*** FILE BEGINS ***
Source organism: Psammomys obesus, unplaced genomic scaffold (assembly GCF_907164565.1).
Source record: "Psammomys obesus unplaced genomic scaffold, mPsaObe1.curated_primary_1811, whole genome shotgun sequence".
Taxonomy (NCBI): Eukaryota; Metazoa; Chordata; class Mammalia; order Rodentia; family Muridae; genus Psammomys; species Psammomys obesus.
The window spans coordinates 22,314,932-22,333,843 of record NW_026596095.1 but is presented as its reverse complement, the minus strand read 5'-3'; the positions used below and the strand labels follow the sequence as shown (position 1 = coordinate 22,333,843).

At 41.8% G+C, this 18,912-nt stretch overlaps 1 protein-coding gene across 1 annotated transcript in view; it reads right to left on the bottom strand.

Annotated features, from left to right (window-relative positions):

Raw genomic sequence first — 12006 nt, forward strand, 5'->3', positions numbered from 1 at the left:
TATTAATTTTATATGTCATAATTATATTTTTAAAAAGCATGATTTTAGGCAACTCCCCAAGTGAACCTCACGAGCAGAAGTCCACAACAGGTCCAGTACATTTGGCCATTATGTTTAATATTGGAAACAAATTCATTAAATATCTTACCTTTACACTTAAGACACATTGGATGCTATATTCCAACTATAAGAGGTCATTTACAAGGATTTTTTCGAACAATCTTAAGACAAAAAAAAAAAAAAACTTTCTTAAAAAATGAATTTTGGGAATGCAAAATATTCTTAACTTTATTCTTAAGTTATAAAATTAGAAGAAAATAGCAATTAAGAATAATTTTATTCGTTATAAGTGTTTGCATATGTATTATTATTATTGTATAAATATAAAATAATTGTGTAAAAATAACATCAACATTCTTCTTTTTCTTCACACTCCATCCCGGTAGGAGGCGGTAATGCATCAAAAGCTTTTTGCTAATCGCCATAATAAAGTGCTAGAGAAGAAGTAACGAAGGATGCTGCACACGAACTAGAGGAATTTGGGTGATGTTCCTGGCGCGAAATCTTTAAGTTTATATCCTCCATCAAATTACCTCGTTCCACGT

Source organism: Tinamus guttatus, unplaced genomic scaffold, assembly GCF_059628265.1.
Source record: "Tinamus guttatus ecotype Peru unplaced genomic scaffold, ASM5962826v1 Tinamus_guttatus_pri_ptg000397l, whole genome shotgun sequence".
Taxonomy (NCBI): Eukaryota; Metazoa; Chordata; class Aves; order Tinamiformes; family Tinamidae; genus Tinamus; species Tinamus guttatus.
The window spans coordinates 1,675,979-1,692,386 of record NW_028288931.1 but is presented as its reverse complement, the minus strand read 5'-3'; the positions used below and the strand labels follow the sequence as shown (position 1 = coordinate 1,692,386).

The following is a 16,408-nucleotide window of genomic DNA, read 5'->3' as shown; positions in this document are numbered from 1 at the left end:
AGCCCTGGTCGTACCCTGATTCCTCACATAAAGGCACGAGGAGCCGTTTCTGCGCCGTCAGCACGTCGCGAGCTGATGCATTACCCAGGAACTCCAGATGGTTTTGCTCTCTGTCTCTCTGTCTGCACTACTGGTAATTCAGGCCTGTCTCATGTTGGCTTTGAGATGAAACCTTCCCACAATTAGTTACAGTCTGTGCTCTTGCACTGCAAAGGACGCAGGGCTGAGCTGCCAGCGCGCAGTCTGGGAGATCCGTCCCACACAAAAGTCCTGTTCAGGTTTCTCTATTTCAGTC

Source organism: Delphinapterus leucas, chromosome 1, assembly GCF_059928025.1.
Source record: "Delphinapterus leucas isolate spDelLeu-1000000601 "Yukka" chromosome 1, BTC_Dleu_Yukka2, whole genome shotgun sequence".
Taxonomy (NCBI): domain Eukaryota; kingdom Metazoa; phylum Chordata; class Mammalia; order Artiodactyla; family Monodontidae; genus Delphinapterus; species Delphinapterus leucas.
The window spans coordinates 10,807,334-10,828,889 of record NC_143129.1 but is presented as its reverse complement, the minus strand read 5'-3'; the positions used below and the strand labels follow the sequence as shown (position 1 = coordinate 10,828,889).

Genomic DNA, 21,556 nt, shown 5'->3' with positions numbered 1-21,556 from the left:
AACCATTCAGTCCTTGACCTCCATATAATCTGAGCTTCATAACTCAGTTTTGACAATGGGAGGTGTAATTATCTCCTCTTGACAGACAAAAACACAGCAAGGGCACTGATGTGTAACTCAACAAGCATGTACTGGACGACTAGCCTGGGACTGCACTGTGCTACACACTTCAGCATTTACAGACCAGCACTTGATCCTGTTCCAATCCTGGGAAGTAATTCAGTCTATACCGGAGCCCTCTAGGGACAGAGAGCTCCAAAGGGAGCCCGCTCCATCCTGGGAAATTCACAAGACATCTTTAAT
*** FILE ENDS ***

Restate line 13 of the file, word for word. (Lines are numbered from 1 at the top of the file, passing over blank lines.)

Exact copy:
The following is a 16,408-nucleotide window of genomic DNA, read 5'->3' as shown; positions in this document are numbered from 1 at the left end: